Self-esteem, at least from a psychological standpoint, is one’s evaluation of their sense of worth. This evaluation of ourselves is predicated to a great degree by those things we believe about ourselves and are not immune from our emotions. People who experience emotional lows typically have a sense of low self-esteem. They seem to go hand in hand.
Low self-esteem can cause and/or contribute to clinical depression, aberrant behavior, and criminal acts. So it is an issue we should not take lightly, but the way it is treated differs depending upon one’s presuppositions regarding human nature.
Sigmund Freud is considered by many to be the father of modern psychoanalysis. He believed man’s psyche was made of three parts: the id, ego, and super-ego. The id functions on the “pleasure principle”, that is, it is impulsively driven to satisfy the person’s desires. The super-ego is the subconscious part of the psyche that has been inculcated with society’s moral standards of right and wrong. The ego is the conscious part of man’s psyche, the seat of man’s reason and will.
Freud taught that when the super-ego sought to inhibit the id in its pursuit of pleasure, psychological pressure was placed on the ego. If the individual’s ego had not developed sufficient coping mechanisms, this pressure on the ego would manifest in mental problems or a psychosis. Feeling bad about one’s self leads to poor decisions and behavior, which in turn results iin further psychosis, etcetera. It is a downward spiral.
This brand of psychoanalysis gave rise to the medical model. The various forms of psychosis were considered a disease. The sufferer was considered a patient needing medication and treatment to cure him. Since the patient’s psychosis sprang from an over socialized subconscious his problems were allogenic, caused by others. The patient is a victim of others expectations, a victim of his conscience.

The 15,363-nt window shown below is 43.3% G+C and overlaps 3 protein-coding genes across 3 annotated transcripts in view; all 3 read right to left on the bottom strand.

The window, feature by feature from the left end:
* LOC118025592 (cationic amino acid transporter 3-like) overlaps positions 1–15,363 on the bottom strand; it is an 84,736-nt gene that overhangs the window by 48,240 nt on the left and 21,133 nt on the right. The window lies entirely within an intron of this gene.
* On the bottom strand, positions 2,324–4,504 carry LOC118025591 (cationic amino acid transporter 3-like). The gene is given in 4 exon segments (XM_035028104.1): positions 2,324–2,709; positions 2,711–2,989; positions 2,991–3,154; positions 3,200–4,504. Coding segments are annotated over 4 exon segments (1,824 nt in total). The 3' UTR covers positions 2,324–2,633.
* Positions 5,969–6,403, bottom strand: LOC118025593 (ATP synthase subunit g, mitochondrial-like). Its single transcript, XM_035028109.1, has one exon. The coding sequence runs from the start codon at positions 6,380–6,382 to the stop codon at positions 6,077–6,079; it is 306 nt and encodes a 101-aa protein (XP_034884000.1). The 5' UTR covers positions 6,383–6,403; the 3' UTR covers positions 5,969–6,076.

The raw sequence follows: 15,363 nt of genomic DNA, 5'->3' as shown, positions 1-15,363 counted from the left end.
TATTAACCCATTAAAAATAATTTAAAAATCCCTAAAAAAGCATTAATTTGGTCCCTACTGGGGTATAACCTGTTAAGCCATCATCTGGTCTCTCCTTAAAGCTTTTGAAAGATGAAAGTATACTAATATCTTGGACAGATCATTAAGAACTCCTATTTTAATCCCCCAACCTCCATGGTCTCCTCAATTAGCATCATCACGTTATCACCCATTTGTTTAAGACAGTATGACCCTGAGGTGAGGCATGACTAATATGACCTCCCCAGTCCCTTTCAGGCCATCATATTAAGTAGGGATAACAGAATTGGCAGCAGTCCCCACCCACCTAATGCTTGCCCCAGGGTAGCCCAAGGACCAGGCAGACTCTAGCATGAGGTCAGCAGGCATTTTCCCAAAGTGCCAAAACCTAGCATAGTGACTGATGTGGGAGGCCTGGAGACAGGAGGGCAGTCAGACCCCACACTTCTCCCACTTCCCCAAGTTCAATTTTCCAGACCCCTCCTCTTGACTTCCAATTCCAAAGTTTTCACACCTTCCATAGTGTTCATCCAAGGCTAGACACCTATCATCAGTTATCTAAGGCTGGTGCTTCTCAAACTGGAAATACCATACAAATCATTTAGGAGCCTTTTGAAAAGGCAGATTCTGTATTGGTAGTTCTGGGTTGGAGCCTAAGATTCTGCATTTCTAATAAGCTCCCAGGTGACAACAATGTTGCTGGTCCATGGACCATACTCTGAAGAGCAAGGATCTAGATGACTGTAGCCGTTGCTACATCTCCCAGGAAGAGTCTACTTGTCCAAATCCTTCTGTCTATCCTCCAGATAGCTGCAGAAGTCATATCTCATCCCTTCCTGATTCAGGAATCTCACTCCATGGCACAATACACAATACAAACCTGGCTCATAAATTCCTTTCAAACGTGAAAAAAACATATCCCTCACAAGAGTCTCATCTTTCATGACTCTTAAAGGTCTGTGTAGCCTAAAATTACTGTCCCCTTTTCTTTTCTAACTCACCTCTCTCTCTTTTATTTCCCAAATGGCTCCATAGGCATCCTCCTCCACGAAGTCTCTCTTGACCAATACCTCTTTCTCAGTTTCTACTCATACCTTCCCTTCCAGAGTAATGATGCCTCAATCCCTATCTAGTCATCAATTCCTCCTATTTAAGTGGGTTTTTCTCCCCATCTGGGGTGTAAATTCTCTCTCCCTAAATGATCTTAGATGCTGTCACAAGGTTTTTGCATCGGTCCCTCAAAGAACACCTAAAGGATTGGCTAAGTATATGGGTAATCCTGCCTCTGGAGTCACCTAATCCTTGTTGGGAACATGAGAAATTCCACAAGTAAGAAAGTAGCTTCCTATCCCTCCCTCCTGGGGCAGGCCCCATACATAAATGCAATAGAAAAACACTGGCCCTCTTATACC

Genesis means beginning. There are a lot of firsts in the first book of the Bible. It gives us the story of the first man and woman, the first sin, and of course the first murder. It also has the first counseling session. It is recorded in the fourth chapter of Genesis verses three through eight. Here’s a summary.
Cain and Abel bring offerings to God, but God accepts Abel’s and rejects Cain’s. This makes Cain angry. In verse seven is God’s counsel to Cain, “If you do well, will not your countenance be lifted up? And if you do not do well, sin is crouching at the door; and its desire is for you, but you must master it.”
We do not know exactly why Cain’s offering was unacceptable, but it is understood that he knew what he needed to do to correct his mistake when God told him, “If you do well.” We also know that by doing the right thing his attitude would change, “will not your countenance be lifted up?” He had a choice to make, either master his sin or let sin master him.
In his book Competent to Counsel, Dr. Jay E. Adams espouses the biblical model. He says “mental illness” is a misnomer. He goes on to point out that barring a physiological problem that affects the brain such as “brain damage, tumors, gene inheritance, glandular or chemical disorders,” mental illness is an invalid term.
This perspective leads to a completely different set of conclusions. A person’s behavior dictates his self-esteem. He is not a patient that needs medication or treatment, but a sinner who needs corrective counseling and forgiveness. His problems are autogenic, self inflicted, because he has violated his conscience and God’s expectation of doing what is right.
Consider Cain. He ignores the counsel of God. Instead of correcting his mistake and offering a proper sacrifice, he murders his brother in a jealous rage. When God confronts him about his behavior and pronounces judgment on it, Cain cries out, “My punishment is too great to bear (Genesis 4:13)!” Mental stress arises from one’s inability to cope with the consequences of his or her sinful actions. When we do right we feel good about ourselves. Repentance and forgiveness unlocks the door to an upward spiral.
Our self-esteem is dictated by our behavior. I am not aware of anyone who lives in accord with biblical truth that is seeing a psychiatrist. You can live at peace with both God and man. You can have a healthy self-esteem, if you do well.
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